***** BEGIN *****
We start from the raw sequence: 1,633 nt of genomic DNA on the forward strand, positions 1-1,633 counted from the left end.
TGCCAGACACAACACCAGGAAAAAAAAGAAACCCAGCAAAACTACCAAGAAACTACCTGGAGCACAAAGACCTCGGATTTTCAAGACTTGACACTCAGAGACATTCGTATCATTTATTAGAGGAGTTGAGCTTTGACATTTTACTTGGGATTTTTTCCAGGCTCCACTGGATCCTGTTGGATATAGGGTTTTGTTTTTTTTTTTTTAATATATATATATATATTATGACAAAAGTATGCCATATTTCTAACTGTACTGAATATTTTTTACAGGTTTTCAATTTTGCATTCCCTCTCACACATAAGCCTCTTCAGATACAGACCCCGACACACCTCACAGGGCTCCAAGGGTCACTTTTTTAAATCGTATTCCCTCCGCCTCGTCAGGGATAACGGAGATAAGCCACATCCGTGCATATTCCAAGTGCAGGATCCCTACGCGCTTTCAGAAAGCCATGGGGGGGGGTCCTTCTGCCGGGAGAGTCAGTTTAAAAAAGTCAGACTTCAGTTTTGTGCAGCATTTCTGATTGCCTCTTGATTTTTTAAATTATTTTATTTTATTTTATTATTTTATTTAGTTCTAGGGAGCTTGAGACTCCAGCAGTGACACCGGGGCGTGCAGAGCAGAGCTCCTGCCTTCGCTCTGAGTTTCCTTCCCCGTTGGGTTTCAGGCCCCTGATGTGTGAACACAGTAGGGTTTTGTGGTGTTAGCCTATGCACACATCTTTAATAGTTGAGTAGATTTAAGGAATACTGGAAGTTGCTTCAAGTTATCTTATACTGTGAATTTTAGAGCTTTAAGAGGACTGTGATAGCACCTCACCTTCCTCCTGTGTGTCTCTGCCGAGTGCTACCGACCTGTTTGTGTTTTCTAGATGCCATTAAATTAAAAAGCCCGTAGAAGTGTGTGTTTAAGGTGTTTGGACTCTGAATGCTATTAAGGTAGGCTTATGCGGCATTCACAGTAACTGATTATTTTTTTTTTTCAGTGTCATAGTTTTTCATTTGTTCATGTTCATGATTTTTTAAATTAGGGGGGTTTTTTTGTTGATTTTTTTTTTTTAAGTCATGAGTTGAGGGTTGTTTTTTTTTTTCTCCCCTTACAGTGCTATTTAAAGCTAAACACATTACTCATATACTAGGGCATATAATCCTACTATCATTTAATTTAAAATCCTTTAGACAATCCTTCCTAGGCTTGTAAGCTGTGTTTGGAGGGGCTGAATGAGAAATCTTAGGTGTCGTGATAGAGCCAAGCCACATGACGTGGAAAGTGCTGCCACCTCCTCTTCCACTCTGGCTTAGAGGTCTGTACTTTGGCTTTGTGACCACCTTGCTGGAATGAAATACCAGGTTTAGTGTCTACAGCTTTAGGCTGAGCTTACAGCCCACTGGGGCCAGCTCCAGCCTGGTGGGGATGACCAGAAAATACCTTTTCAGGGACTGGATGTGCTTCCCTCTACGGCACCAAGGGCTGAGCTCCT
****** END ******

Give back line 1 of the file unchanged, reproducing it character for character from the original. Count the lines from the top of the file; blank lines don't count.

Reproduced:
We start from the raw sequence: 1,633 nt of genomic DNA on the forward strand, positions 1-1,633 counted from the left end.